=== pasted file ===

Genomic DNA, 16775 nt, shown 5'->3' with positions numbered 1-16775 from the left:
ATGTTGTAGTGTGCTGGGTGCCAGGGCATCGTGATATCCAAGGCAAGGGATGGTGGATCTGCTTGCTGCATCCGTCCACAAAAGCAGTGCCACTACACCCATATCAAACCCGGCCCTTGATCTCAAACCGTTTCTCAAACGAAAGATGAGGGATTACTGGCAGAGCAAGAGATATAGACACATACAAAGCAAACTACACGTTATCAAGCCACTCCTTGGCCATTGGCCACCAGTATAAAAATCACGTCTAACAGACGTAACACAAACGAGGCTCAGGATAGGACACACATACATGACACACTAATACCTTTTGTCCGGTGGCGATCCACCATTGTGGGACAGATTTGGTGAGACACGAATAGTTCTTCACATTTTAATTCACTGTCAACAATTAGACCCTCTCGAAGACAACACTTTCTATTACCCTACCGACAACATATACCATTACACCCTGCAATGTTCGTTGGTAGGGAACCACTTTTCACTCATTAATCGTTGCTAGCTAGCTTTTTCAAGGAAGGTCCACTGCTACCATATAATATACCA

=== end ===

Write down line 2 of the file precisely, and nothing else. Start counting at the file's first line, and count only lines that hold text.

ATGTTGTAGTGTGCTGGGTGCCAGGGCATCGTGATATCCAAGGCAAGGGATGGTGGATCTGCTTGCTGCATCCGTCCACAAAAGCAGTGCCACTACACCCATATCAAACCCGGCCCTTGATCTCAAACCGTTTCTCAAACGAAAGATGAGGGATTACTGGCAGAGCAAGAGATATAGACACATACAAAGCAAACTACACGTTATCAAGCCACTCCTTGGCCATTGGCCACCAGTATAAAAATCACGTCTAACAGACGTAACACAAACGAGGCTCAGGATAGGACACACATACATGACACACTAATACCTTTTGTCCGGTGGCGATCCACCATTGTGGGACAGATTTGGTGAGACACGAATAGTTCTTCACATTTTAATTCACTGTCAACAATTAGACCCTCTCGAAGACAACACTTTCTATTACCCTACCGACAACATATACCATTACACCCTGCAATGTTCGTTGGTAGGGAACCACTTTTCACTCATTAATCGTTGCTAGCTAGCTTTTTCAAGGAAGGTCCACTGCTACCATATAATATACCA